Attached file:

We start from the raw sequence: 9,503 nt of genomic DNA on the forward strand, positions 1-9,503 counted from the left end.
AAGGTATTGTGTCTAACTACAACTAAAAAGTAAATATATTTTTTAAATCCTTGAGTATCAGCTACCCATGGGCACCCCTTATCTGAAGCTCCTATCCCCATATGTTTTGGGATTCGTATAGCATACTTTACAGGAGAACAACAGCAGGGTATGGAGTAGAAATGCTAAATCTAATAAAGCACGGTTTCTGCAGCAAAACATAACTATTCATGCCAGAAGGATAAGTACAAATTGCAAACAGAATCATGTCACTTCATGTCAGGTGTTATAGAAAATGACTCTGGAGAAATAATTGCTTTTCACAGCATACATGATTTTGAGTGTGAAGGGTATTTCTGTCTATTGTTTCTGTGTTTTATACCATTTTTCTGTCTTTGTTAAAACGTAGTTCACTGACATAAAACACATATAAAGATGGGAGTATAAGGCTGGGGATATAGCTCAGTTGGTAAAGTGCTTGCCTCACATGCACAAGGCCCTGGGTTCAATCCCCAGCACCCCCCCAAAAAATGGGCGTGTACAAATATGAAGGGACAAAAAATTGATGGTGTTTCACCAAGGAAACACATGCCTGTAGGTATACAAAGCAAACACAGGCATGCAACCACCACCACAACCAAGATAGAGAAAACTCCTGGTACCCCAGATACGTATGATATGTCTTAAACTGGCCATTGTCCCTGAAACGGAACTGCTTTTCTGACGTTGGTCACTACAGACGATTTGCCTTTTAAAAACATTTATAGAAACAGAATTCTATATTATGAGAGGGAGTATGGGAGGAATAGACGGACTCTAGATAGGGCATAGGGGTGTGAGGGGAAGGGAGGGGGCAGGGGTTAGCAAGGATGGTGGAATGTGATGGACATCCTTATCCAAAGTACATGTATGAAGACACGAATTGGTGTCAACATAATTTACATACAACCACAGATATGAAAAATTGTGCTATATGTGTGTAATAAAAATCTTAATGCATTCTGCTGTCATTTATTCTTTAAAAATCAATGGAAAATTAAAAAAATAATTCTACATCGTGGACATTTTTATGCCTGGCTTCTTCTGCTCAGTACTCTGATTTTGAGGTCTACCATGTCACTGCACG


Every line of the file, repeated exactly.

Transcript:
We start from the raw sequence: 9,503 nt of genomic DNA on the forward strand, positions 1-9,503 counted from the left end.
AAGGTATTGTGTCTAACTACAACTAAAAAGTAAATATATTTTTTAAATCCTTGAGTATCAGCTACCCATGGGCACCCCTTATCTGAAGCTCCTATCCCCATATGTTTTGGGATTCGTATAGCATACTTTACAGGAGAACAACAGCAGGGTATGGAGTAGAAATGCTAAATCTAATAAAGCACGGTTTCTGCAGCAAAACATAACTATTCATGCCAGAAGGATAAGTACAAATTGCAAACAGAATCATGTCACTTCATGTCAGGTGTTATAGAAAATGACTCTGGAGAAATAATTGCTTTTCACAGCATACATGATTTTGAGTGTGAAGGGTATTTCTGTCTATTGTTTCTGTGTTTTATACCATTTTTCTGTCTTTGTTAAAACGTAGTTCACTGACATAAAACACATATAAAGATGGGAGTATAAGGCTGGGGATATAGCTCAGTTGGTAAAGTGCTTGCCTCACATGCACAAGGCCCTGGGTTCAATCCCCAGCACCCCCCCAAAAAATGGGCGTGTACAAATATGAAGGGACAAAAAATTGATGGTGTTTCACCAAGGAAACACATGCCTGTAGGTATACAAAGCAAACACAGGCATGCAACCACCACCACAACCAAGATAGAGAAAACTCCTGGTACCCCAGATACGTATGATATGTCTTAAACTGGCCATTGTCCCTGAAACGGAACTGCTTTTCTGACGTTGGTCACTACAGACGATTTGCCTTTTAAAAACATTTATAGAAACAGAATTCTATATTATGAGAGGGAGTATGGGAGGAATAGACGGACTCTAGATAGGGCATAGGGGTGTGAGGGGAAGGGAGGGGGCAGGGGTTAGCAAGGATGGTGGAATGTGATGGACATCCTTATCCAAAGTACATGTATGAAGACACGAATTGGTGTCAACATAATTTACATACAACCACAGATATGAAAAATTGTGCTATATGTGTGTAATAAAAATCTTAATGCATTCTGCTGTCATTTATTCTTTAAAAATCAATGGAAAATTAAAAAAATAATTCTACATCGTGGACATTTTTATGCCTGGCTTCTTCTGCTCAGTACTCTGATTTTGAGGTCTACCATGTCACTGCACG